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Should Canada replace its military as the first line of response to domestic disasters?

Tom MacGregor says No

All of Canada’s provinces and territories have had devastating forest fires to deal with in the past year. In late August 2023, the Canadian Interagency Forest Fire Centre reported 1,069 active fires; more than half were listed as out of control. In many cases, the Canadian Armed Forces were called in to assist when the fires overwhelmed local resources.

With such devastation becoming increasingly frequent, many people have called for the creation of a national firefighting service of specially trained members who could fly in to take control when called upon.

This has raised the question of whether the CAF should be replaced as the first agency called in to respond to a natural disaster. I would argue no.

In recent years, the forces have responded to forest fires, floods, mudslides, avalanches, ice storms and high winds—all things which required well-trained responses. The CAF should be the agency that’s called.

The most important attribute of the CAF is to be prepared. That can’t be done solely by training and going on exercises here at home or in co-ordination with Allied countries. The forces need to do important, useful work that may even have an element of danger to it.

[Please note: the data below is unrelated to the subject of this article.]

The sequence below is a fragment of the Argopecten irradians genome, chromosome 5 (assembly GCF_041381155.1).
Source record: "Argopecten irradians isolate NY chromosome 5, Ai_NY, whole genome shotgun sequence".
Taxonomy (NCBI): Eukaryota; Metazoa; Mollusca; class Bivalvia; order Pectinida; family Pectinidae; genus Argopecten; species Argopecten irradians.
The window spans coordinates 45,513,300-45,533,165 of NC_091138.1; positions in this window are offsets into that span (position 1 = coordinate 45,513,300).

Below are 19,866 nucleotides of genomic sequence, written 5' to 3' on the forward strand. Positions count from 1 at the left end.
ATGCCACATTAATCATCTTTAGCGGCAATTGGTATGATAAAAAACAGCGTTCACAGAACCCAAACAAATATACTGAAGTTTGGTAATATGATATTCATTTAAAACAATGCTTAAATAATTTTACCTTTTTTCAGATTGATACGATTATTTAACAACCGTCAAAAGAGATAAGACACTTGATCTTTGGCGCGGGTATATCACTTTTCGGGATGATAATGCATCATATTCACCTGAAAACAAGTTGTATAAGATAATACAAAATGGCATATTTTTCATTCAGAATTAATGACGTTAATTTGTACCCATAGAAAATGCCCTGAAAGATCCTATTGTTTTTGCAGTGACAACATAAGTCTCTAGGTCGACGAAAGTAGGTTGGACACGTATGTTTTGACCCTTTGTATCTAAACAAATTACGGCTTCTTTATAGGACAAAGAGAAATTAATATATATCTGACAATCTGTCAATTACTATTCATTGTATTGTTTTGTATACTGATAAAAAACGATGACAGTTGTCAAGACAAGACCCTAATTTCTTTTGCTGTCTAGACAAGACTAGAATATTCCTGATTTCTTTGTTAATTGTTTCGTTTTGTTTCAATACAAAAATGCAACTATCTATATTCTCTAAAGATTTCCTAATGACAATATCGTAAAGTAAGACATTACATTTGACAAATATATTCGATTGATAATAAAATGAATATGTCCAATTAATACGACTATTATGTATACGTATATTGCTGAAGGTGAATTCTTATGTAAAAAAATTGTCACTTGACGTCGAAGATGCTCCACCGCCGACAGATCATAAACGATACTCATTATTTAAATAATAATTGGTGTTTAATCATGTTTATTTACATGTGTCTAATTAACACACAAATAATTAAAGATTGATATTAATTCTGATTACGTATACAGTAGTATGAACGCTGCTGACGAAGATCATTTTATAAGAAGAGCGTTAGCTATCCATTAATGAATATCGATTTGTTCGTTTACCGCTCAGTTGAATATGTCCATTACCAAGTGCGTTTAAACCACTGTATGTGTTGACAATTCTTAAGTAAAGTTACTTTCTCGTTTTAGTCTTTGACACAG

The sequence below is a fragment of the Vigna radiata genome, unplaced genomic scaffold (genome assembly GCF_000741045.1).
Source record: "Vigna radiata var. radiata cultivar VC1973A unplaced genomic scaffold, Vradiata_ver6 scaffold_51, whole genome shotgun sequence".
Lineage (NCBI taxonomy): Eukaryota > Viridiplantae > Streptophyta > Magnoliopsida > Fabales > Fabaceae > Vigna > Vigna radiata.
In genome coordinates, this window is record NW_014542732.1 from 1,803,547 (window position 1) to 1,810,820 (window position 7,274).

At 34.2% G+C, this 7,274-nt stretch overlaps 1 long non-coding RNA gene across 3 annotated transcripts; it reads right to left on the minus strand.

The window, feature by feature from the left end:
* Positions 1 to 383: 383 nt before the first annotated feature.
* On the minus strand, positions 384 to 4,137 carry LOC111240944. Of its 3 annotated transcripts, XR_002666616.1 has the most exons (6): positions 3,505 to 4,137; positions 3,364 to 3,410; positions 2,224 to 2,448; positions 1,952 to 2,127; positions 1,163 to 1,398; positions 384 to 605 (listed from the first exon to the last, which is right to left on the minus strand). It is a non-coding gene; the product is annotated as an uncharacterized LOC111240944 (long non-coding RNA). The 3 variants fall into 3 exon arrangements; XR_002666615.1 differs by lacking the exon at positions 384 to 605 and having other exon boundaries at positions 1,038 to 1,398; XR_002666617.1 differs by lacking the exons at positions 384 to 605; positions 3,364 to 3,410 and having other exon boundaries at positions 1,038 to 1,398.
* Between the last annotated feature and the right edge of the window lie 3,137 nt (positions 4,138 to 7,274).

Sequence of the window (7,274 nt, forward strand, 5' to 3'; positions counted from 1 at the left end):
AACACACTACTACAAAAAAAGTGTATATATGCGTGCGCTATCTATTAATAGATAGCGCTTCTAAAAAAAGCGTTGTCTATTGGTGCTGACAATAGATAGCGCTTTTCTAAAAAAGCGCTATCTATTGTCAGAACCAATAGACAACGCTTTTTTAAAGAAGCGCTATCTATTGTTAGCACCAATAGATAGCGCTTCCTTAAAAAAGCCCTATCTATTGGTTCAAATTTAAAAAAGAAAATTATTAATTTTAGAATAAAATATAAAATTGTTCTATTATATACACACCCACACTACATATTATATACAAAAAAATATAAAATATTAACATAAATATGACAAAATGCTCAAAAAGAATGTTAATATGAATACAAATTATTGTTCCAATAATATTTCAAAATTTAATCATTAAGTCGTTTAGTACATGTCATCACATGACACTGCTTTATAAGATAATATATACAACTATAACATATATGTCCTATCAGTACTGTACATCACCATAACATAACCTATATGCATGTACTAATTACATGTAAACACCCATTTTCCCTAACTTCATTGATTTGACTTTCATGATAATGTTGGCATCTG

A natural disaster requires all the skills that CAF personnel learn, short of firing their weapons. First, responding to a natural disaster, no matter the situation, requires an immense amount of planning. It calls for proper reconnaissance and the gathering of intelligence to properly evaluate the situation. Considering the logistics, equipment and resources that will be needed is also critical. A domestic disaster also calls into use local reserve forces, giving reservists much-needed experience in dealing with an actual crisis.

A natural disaster requires all the skills that CAF personnel learn.

These are not battlefields, either real or simulated. These are real crises involving innocent people. There are ordinary Canadians who are suddenly faced with leaving their homes and valuables. They must be moved, sheltered, directed, protected and sometimes even rescued. Often food and clothing must be supplied, followed by addressing their medical needs.

Certainly, some responses involve an element of danger, especially fighting an out-of-control forest fire, for instance.

This is good experience as valuable training is put to the test in measuring the risk and allotting the proper resources to minimize that threat. And the dangers are real. These are not live-fire exercises that can be halted should anything go wrong. If something does go amiss, it must be dealt with on the spot in a timely manner.

The Canadian Armed Forces are not specifically trained to fight forest fires, but they do have a record of responding to them, just as they have with floods, ice storms and other disasters. There’s no need for specialized forces to deal with each of these situations. The CAF is the right one to call.


Stephen J. Thorne says Yes